Friday, May 13, 2011

The Men In Our Lives

I was giving some thought to writing about the hero being more than just the love interest of the heroine in our story. In my novel, Two Brothers, Amanda’s brother and father are also heros, playing a major role and wielding a positive influence over her life.

Then sitting in my office yesterday, at my day job, I heard the maintenance supervisor say to one of his men, “…watch it or she’ll write about you in her next book.” I have no clue what was said prior to those words, but I called out to them that I most certainly was taking notes. It wasn’t the first time I’d heard the men around me mention being in my next book.

It got me thinking about the reaction of the men in my life when they found out that I write romance. I have three older brothers, no sisters, and work in a male dominated industry, manufacturing aerospace parts. Only a few close friends even knew I wrote, but when they found out I was getting published, the news spread like crazy.

I was surprised by the reaction. The guys didn’t squirm at the idea of a romance writer or say “Ahh, you write that kind of book.” Instead, I heard things like, “I’m impressed”, “That’s really awesome”, and “I don’t normally read romance, but I want to read your book.”

Now, that's not to say there wasn’t some teasing, too. They wanted to know if they would be able to look me in the eye after reading the story. And I honestly answered, telling them that it would depend on if they had just read a sex scene or not. They also joked about being careful what they said or I might kill them off in my next book. My own brothers wanted to know if I’d written about them.

No doubt, most comments are made in jest. We all know that the majority of romance readers are women and we read because there is a part of us that want, for a little while, to be the heroine.

I tweeted the other day, “Funny how men react when they find out you’re a romance writer. Eager rather than put off.”

Is it possible that on some level, for a little while, they too, the normal everyday men in our lives, just want to be the hero of our stories?

Sunday, May 1, 2011

The 137th Kentucky Derby - May 7th

Congratulations to Joelene Coleman. You are the winner of All Bets Are On!, a $10 gift card and a set of commemorative 137th Kentucky Derby glassware.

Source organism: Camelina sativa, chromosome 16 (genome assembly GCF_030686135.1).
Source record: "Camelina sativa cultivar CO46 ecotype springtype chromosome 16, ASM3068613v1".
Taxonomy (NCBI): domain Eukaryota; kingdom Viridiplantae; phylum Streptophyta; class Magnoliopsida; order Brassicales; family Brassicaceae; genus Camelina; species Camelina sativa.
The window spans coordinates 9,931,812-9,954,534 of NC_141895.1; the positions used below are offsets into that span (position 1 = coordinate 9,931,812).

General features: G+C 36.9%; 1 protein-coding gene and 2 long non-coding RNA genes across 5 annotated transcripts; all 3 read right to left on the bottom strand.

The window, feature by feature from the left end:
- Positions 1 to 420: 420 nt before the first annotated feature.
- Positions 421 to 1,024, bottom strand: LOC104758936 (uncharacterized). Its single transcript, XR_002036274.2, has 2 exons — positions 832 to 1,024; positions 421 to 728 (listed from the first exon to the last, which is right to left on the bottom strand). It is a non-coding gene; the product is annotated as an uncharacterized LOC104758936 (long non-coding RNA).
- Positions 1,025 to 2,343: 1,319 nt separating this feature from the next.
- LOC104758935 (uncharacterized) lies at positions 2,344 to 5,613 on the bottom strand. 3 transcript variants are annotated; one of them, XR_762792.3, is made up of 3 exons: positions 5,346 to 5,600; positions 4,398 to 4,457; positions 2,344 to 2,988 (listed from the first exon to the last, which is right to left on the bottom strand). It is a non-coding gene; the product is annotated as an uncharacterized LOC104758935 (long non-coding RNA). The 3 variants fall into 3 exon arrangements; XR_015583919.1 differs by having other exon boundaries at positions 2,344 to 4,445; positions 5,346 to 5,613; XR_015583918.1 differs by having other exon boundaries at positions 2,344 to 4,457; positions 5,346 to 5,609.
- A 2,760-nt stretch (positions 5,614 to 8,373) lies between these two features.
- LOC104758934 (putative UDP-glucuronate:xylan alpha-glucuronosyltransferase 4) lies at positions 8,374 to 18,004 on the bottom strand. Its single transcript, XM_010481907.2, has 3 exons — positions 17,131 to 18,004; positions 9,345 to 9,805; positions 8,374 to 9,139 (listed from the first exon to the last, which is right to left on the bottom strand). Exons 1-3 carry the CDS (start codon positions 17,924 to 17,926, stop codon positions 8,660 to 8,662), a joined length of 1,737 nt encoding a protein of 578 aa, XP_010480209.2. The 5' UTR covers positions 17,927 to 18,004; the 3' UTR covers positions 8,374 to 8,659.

Wow! What a week. The release of All Bets Are On! has been exciting and I've had a lot of fun with the Kentucky Derby Party. There is still plenty of time to enter the drawing - winner will be posted Saturday morning. 

Check out the drink recipes by clicking on the page link to the right, under the Kentucky Derby Party. I might have to try a few of these drinks, the Minted Strawberry and the Orange Julep.

For details and to purchase All Bets Are On!:
Coming this week, Wednesday, May 4th

Enter to Win
In the upper right sidebar you’ll see “Kentucky Derby Party” and underneath a page or list of pages. I will add new pages as the week progresses, so check back and leave a comment. For each page you visit and comment on, I will enter your name in the drawing to win a copy of All Bets Are On, an anthology of short stories about the Kentucky Derby which includes my first published story, As Luck Would Have It, a $10 gift card and a set of commemorative 137th Kentucky Derby glassware.

Also, become a follower to my blog and get your name entered again – increasing your chances to win.

Be sure to check back on Saturday, May 6th for the winner or leave your e-mail address with your comments and I will contact you directly.

(Excerpt from As Luck Would Have It below)

What pages you’ll see posted this week:

1. Sunday - Kentucky Derby (KD) schedule of events

2. Monday – Meet the horses and vote

3. Tuesday – Run for the Roses

4. Thursday – Hat’s, It's all about the hats.

5. Friday – KD Drink recipes

As Luck Would Have It (Excerpt)
Jack Warsaw was a mean son-of-a-bitch. There wasn’t a horse in the stable that liked being owned by him, but many were. He had a quick temper and a heavy hand with a whip. He didn’t look upon his high-priced thoroughbreds as prized possessions requiring care and appreciation, but as possessions to bring him glory and money.

Money spoke volumes in the racing industry and let a man get away with things most couldn’t. Jack had plenty of money and people tolerated him because of it, but they didn’t like him.

So it didn’t come as any great surprise, to those of us paying attention anyway, when Jack turned up dead the morning of the biggest thoroughbred race known to man – the Kentucky Derby. The surprise will come if anyone is smart enough to figure out the events that led to his death. They won’t think to look to me for answers, although I saw the whole thing go down.

While I’m sure it all started years ago with a festering anger over Jack’s success in rigging races, the actual events that would rid the racing industry and the world of Jack Warsaw began two weeks ago.

It was late on the night of the opening ceremonies for the Kentucky Derby Festival. The Thunder over Louisville, the largest fireworks display around, kicked off the two week long celebration in downtown Louisville.

From where we were at Churchill Downs, we couldn’t see the spectacular light show, but there were enough locals setting of fireworks that we saw quiet a colorful display. A few of the horses on shed row didn’t much care for the noise while others stood like bomb proofed soldiers.